Assessing a home’s market value

How do you know if a home sale price truly reflects the property’s market value? If you want to pay a fair price, you’re best off informing yourself of the value of the home you are planning to buy.

What influences a property’s sale price?

Supply and demand are largely what influence a property’s value.

A property’s characteristics (location, surface space, property type, etc.) will also influence its perceived value in buyers’ eyes. In addition, the more demand for a product, the higher the price.

Factors such as market trends and the economy will also affect demand. Market tendencies like favourable interest rates will greatly increase a property’s perceived fair price. Conversely, an economic slowdown or a rate increase can cool buyers’ interest.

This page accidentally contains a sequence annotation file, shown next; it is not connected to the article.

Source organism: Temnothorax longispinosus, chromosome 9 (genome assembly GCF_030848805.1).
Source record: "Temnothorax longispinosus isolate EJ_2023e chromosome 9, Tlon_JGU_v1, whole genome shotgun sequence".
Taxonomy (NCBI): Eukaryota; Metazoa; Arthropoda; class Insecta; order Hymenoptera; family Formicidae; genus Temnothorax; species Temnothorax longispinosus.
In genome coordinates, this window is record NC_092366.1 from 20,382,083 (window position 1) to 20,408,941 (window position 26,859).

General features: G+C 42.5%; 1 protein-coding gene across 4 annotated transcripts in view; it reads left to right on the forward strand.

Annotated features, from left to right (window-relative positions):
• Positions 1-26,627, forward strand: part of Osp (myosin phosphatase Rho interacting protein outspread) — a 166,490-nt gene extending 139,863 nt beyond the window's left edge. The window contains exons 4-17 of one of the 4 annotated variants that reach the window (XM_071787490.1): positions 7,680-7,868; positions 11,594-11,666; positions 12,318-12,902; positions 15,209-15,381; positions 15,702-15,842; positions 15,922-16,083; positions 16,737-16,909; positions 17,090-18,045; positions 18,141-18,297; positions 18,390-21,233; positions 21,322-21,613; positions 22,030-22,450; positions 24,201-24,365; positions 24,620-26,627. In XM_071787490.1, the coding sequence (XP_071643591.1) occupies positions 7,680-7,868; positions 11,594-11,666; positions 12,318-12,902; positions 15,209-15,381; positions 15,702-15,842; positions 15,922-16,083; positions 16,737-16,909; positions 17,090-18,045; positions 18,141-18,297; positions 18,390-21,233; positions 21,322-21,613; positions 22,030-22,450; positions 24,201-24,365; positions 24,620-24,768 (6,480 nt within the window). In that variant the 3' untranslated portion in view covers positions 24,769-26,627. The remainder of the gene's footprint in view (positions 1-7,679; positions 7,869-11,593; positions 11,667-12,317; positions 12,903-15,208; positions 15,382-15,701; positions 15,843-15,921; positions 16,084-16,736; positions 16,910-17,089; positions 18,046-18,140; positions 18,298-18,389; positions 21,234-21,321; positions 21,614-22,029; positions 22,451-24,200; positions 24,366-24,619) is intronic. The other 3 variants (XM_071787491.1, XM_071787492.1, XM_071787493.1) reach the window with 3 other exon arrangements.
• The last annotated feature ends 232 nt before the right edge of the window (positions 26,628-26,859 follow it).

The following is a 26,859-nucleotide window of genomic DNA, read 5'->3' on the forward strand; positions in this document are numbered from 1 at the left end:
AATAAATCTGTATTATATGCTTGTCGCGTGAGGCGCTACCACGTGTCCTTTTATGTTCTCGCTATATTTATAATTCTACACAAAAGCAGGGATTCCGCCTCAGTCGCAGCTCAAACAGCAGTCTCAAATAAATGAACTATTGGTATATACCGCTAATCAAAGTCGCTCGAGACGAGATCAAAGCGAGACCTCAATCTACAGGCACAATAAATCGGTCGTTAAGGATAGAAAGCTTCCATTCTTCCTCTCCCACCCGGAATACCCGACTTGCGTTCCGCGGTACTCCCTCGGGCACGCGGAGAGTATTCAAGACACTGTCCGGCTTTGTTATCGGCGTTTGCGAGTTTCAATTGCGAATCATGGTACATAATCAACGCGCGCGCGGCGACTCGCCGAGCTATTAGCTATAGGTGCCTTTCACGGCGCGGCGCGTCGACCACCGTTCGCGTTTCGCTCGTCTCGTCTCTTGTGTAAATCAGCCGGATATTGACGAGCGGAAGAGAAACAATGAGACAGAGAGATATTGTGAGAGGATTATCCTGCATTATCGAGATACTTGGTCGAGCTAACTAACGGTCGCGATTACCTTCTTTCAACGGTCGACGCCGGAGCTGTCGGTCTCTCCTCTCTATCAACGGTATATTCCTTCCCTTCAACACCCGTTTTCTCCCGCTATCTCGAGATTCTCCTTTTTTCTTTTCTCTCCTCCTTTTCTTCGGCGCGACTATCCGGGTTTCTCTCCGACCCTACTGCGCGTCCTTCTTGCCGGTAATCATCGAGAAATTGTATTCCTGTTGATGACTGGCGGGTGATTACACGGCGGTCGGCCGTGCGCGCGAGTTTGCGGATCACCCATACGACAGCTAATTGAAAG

How the homeowner chooses to sell his or her property (either with a real estate agent or without) does not influence the property’s market value.

Key factors that influence the value of a home

  • Location
  • Property type
  • Living area
  • Age (year of construction, maintenance schedule, renovations)
  • Lot size
  • Materials used
  • Economic conditions
  • Supply and demand
  • Services
  • Presence of a garage, an in-ground pool, a fireplace, a finished basement, etc.

How to know if it’s a fair price?

To determine whether a property’s asking price seems reasonable, the buyer can measure it against other comparable properties that have sold in the area.

For example, if all the townhouses recently sold in a neighbourhood went for between $210,000 and $235,000, the buyer can expect to pay a price within this bracket.

For more information and to obtain a fair and objective market evaluation, you can consult a professional real estate appraiser.

Did you know?

About 8 out of 10 Quebecers surveyed believe that the seller is the best person to inform them of the benefits of living in the property.*

*Source: Results from an online Extract Marketing Research survey, conducted among 1170 Canadian homeowners (Quebec, Ontario and Alberta) aged 25 to 64, from April 23rd to May 12th, 2014.